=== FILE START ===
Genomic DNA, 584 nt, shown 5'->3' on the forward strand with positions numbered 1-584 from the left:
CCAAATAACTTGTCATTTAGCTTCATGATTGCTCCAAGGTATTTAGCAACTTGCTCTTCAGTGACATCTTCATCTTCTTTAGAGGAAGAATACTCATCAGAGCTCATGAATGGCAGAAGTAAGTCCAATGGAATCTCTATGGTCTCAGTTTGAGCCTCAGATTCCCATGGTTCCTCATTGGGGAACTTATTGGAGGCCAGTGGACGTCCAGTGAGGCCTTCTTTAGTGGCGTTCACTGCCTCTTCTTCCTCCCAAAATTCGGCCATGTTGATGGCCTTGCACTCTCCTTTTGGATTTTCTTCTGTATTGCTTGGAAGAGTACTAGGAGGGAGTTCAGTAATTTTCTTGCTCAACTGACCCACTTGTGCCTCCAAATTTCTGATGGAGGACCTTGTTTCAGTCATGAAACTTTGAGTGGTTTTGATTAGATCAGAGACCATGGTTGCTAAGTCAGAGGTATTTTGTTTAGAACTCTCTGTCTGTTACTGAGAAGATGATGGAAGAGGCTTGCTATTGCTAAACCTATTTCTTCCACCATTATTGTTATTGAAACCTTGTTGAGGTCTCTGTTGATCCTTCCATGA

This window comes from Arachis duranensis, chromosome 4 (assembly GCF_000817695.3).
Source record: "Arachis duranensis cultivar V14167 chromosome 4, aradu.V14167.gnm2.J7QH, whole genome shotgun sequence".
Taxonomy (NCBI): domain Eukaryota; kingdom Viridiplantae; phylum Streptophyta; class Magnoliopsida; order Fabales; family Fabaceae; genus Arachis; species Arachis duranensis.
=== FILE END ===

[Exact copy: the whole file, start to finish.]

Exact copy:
Genomic DNA, 584 nt, shown 5'->3' on the forward strand with positions numbered 1-584 from the left:
CCAAATAACTTGTCATTTAGCTTCATGATTGCTCCAAGGTATTTAGCAACTTGCTCTTCAGTGACATCTTCATCTTCTTTAGAGGAAGAATACTCATCAGAGCTCATGAATGGCAGAAGTAAGTCCAATGGAATCTCTATGGTCTCAGTTTGAGCCTCAGATTCCCATGGTTCCTCATTGGGGAACTTATTGGAGGCCAGTGGACGTCCAGTGAGGCCTTCTTTAGTGGCGTTCACTGCCTCTTCTTCCTCCCAAAATTCGGCCATGTTGATGGCCTTGCACTCTCCTTTTGGATTTTCTTCTGTATTGCTTGGAAGAGTACTAGGAGGGAGTTCAGTAATTTTCTTGCTCAACTGACCCACTTGTGCCTCCAAATTTCTGATGGAGGACCTTGTTTCAGTCATGAAACTTTGAGTGGTTTTGATTAGATCAGAGACCATGGTTGCTAAGTCAGAGGTATTTTGTTTAGAACTCTCTGTCTGTTACTGAGAAGATGATGGAAGAGGCTTGCTATTGCTAAACCTATTTCTTCCACCATTATTGTTATTGAAACCTTGTTGAGGTCTCTGTTGATCCTTCCATGA

This window comes from Arachis duranensis, chromosome 4 (assembly GCF_000817695.3).
Source record: "Arachis duranensis cultivar V14167 chromosome 4, aradu.V14167.gnm2.J7QH, whole genome shotgun sequence".
Taxonomy (NCBI): domain Eukaryota; kingdom Viridiplantae; phylum Streptophyta; class Magnoliopsida; order Fabales; family Fabaceae; genus Arachis; species Arachis duranensis.